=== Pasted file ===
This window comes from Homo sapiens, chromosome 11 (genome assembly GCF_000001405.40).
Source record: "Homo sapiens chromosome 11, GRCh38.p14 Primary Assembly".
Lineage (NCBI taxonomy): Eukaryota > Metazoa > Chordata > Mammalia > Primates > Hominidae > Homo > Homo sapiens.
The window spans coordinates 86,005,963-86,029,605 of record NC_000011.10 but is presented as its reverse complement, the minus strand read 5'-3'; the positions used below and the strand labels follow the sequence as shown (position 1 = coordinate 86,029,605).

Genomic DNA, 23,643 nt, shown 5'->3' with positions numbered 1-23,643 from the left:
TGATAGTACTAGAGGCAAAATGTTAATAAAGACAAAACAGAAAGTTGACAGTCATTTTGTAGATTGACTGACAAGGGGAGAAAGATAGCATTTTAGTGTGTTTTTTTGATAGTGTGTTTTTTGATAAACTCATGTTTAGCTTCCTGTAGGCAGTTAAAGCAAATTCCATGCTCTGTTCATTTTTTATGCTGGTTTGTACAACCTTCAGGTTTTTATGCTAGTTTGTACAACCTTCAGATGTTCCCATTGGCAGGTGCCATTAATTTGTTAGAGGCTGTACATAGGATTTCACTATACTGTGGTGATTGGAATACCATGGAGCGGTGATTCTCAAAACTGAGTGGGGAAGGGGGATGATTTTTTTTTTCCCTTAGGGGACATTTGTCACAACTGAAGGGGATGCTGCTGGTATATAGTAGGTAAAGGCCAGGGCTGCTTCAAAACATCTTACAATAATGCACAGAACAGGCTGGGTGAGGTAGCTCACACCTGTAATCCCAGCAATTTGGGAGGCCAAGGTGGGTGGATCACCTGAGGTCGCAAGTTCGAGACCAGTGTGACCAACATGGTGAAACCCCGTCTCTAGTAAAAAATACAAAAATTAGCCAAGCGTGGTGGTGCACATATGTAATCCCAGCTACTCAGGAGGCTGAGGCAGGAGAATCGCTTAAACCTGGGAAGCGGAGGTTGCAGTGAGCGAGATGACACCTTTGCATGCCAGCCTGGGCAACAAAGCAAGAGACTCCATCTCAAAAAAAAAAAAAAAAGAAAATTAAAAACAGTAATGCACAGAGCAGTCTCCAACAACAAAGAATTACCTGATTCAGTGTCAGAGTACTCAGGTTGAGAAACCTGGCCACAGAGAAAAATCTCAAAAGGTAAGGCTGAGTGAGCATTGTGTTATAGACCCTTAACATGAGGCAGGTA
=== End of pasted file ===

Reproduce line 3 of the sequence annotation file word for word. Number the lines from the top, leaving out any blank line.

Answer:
Lineage (NCBI taxonomy): Eukaryota > Metazoa > Chordata > Mammalia > Primates > Hominidae > Homo > Homo sapiens.